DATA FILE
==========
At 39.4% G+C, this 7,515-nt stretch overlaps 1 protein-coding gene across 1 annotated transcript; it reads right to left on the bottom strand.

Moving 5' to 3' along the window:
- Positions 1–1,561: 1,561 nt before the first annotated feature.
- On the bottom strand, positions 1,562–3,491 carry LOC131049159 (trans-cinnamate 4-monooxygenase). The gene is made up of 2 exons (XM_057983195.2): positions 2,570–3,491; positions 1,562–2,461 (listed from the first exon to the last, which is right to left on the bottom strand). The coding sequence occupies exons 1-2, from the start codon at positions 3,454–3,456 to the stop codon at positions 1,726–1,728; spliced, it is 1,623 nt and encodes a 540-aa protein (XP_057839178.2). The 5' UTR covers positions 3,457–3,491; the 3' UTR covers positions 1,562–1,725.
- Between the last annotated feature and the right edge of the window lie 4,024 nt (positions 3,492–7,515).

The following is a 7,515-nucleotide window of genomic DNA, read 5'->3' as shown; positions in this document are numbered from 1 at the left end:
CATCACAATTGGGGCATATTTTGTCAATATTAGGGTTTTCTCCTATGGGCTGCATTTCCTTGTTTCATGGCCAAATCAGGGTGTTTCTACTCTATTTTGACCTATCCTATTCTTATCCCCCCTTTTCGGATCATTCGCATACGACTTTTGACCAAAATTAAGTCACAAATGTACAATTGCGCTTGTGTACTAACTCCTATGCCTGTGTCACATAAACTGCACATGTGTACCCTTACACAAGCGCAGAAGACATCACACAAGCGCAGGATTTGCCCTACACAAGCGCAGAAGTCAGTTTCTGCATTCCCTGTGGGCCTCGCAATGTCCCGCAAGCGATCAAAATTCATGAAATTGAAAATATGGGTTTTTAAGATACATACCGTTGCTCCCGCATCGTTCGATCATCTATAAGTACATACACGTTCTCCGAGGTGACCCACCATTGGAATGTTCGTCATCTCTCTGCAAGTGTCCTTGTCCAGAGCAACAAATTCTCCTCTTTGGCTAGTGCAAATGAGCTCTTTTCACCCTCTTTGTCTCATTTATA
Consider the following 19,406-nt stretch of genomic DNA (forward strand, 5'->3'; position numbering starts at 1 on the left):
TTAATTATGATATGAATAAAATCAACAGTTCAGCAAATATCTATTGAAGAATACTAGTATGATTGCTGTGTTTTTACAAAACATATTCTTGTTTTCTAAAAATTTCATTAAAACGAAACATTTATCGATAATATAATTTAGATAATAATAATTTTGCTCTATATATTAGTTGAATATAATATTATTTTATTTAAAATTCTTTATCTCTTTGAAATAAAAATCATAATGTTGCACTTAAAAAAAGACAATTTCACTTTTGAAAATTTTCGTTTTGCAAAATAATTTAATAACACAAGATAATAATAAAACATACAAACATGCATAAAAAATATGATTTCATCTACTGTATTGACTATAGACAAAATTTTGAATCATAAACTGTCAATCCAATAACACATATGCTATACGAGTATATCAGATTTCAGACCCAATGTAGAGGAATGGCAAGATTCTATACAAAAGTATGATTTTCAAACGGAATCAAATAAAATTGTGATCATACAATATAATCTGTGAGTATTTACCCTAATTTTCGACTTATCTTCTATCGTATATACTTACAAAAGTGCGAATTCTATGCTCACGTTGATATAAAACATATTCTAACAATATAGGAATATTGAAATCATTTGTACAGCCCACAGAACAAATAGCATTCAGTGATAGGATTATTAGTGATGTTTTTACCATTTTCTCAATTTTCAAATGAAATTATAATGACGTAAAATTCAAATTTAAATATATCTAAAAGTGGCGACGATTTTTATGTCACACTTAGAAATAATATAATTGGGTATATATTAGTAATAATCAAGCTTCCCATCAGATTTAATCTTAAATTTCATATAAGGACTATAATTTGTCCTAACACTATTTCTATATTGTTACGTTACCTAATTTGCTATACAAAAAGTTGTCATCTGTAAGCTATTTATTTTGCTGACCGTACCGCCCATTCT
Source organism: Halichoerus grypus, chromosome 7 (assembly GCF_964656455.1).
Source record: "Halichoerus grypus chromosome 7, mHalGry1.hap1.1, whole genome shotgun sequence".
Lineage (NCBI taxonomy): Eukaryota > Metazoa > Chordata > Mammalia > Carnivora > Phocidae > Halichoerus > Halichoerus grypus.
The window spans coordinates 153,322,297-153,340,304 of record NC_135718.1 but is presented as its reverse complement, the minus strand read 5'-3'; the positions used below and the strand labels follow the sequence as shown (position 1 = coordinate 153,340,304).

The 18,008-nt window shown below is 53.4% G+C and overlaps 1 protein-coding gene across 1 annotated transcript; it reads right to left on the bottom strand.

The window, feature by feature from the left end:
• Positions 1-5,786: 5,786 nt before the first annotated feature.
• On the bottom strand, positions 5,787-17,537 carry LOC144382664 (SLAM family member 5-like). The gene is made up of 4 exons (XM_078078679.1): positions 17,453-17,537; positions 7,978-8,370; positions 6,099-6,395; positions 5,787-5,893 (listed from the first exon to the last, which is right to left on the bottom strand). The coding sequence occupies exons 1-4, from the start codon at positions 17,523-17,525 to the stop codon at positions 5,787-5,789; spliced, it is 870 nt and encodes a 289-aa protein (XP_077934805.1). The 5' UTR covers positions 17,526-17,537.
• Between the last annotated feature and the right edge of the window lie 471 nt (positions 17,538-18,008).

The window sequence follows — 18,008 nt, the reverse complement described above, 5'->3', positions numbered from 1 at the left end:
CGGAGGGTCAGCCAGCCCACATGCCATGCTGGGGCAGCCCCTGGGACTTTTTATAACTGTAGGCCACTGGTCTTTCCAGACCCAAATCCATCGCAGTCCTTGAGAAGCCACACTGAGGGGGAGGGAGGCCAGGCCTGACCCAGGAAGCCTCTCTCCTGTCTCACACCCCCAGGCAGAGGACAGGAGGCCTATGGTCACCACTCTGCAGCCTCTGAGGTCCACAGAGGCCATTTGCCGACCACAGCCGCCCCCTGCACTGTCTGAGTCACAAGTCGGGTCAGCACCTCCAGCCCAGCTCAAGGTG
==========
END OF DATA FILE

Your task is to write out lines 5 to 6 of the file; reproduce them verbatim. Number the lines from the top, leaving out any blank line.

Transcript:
- Between the last annotated feature and the right edge of the window lie 4,024 nt (positions 3,492–7,515).

The following is a 7,515-nucleotide window of genomic DNA, read 5'->3' as shown; positions in this document are numbered from 1 at the left end: